If you suspect your cat of having an underlying health issue, it is best to bring your cat to the vet for a health check.
Cats are curious by nature. Cats can ingest anything they find interesting. Their bodies natural mechanism will then vomit out these things in defense. Sometimes, things can get serious and surgery may be required to remove objects that get lodged in the stomach and cannot be vomited out. You will need to bring your cat to the vet immediately if your cat displays severe signs of distress.
If your cat throws up after eating, it may be due to the timing of the meals. Sometimes, meal times are too far apart, or your cat is anticipating the next meal, causing your cat’s stomach to release gastric juices, hydrochloric acid and bile earlier than usual. These 3 fluids are needed for proper digestion of food. However, as food is not available for these fluids to do their work, your cat’s body may decide to get rid of some of these fluids to avoid further stomach irritation.
To prevent this issue from occurring, you can give your cat some treats before the main meals. This will give the digestive fluids in your pet’s stomach something to work on and stop irritating it before the meals.
Milk can cause your cat develop gastrointestinal issues and throw up. Unless it is from a mother cat, it is not advisable to feed your cat milk from another species. Cow’s milk is the usual source of milk that cat owners will feed to their pets. However, cats do not have the enzymes to properly break down the sugar in cow’s milk, resulting in secondary gastrointestinal symptoms such as vomiting.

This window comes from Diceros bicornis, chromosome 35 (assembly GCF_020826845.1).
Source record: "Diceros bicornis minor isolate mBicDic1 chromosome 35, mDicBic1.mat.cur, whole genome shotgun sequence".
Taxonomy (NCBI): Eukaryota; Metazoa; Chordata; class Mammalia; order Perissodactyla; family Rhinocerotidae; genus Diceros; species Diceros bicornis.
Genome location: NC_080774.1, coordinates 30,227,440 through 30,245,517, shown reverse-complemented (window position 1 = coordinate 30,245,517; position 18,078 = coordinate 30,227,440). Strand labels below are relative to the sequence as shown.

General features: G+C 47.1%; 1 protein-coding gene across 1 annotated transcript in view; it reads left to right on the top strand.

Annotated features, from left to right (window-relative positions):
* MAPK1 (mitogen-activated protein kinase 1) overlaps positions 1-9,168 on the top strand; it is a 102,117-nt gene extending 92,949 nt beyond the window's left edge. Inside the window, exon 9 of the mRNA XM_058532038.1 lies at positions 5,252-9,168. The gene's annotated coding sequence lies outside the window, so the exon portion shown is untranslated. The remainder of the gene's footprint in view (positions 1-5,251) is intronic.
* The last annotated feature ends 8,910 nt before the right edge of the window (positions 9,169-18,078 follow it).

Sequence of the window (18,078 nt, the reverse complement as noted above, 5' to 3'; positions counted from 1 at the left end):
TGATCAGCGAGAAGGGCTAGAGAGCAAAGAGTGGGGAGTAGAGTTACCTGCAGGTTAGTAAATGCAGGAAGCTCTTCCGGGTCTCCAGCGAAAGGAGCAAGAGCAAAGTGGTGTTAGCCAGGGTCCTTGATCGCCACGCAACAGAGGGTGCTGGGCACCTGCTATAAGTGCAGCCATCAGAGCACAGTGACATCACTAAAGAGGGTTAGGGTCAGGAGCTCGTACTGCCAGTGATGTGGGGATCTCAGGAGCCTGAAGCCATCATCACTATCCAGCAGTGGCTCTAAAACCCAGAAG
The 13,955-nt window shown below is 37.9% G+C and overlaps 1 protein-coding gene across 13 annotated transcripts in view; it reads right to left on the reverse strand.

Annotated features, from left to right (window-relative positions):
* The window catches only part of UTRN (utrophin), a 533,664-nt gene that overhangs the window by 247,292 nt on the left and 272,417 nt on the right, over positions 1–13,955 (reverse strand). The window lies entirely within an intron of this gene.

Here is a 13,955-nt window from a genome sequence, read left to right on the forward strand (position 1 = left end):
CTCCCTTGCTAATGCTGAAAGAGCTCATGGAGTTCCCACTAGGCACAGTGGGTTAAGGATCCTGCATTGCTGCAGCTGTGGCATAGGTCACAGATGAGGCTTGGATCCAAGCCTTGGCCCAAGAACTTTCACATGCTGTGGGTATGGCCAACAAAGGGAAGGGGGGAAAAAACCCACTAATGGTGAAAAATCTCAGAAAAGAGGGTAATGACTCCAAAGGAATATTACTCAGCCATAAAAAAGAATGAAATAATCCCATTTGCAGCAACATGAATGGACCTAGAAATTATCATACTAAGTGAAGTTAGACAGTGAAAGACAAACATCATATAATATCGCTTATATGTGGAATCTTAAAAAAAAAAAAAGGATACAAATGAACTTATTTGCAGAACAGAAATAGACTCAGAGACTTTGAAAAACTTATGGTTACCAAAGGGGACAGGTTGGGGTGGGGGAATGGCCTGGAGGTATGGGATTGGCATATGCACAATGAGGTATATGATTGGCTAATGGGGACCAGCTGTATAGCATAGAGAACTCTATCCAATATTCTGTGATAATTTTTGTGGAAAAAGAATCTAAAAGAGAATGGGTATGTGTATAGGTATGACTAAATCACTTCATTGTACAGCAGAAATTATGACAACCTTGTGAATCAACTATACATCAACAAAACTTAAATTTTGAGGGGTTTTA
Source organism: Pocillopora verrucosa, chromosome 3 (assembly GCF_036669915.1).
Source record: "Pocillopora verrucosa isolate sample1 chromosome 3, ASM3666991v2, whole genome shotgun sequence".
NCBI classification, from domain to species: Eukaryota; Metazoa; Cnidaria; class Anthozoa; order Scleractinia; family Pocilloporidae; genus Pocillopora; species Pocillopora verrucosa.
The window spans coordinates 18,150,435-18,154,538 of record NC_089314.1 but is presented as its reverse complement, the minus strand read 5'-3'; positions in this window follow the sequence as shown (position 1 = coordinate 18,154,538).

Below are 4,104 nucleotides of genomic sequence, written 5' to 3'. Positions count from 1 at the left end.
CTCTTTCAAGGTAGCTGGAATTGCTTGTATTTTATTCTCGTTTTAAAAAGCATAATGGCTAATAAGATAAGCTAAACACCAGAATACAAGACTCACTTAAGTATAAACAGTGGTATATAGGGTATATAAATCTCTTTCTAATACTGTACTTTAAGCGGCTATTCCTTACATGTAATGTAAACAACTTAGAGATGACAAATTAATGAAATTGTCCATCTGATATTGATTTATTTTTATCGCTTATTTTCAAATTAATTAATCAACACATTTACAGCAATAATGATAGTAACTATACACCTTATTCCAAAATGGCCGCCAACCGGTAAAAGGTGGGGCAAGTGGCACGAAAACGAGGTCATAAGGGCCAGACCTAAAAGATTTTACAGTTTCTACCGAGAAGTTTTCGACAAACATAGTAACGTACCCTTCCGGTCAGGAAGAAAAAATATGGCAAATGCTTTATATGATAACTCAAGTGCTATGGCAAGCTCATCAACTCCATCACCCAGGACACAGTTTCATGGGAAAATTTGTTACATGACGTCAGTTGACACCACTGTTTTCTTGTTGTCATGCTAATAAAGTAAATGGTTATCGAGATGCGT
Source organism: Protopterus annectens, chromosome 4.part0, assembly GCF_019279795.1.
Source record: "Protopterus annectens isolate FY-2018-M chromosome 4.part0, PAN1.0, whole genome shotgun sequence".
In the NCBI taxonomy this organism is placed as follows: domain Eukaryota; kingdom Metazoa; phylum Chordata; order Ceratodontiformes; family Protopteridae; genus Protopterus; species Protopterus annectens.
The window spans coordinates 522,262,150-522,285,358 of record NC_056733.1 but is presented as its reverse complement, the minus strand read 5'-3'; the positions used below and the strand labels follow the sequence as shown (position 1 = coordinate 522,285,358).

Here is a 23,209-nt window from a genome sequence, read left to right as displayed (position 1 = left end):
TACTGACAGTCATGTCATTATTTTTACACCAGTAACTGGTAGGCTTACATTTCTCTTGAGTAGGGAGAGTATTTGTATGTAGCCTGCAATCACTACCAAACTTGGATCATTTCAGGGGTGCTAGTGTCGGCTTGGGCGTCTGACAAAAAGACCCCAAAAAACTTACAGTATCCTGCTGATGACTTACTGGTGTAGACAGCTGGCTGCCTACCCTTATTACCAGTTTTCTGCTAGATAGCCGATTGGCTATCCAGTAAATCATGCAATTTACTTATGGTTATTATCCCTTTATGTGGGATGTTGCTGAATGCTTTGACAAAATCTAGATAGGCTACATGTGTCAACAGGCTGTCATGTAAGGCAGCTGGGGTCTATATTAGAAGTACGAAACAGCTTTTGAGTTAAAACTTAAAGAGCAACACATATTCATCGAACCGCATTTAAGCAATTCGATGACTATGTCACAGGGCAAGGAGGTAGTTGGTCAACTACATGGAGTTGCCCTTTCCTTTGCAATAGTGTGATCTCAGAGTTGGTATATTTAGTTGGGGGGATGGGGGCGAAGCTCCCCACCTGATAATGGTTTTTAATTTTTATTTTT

If you are feeding milk to your cat, stop immediately, and the vomiting will stop as well.
As mentioned previously, cats are naturally curious creatures. They can ingest anything they can get their paws and mouths on. Sometimes, your cat may have ingested certain items or plants in your home that are poisonous to cats. For example, common household items such as medicines, household cleaners and pesticides are toxic to cats.
You need to get rid of these poisonous items and plants, or hide them out of reach. For a list of plants that are poisonous to cats, check out this article on “Plants Poisonous To Cats”.
Giving your cat treats from time to time is fine, that is as long as you know what are in the treats. Treats may contain ingredients like chemical dyes, emulsifiers, FDC red #4, propylene glycol, surfactants and some other chemicals. All these additives, chemicals and preservatives are capable of making your cat sick. If you are serious about your cat’s health, you need to check what are in these treats before giving them to your pet.
Things That Cats Can Throw Up
You will be surprised by the variety of things a cat can throw up. Below are some of the more common things cats can throw up.
Cat throwing up bile - Bile is an alkaline fluid secreted by the liver and stored in the gall bladder. This fluid is very important for the body’s digestive process. It is normally yellowish in color and accompanied by foam. If your cat throws up bile, it means your cat is producing more bile than it is using. Or it can be a prelude to vomiting out hairballs. If the yellowish bile vomited out is thick, it can be a sign of a more serious infection or kidney problem.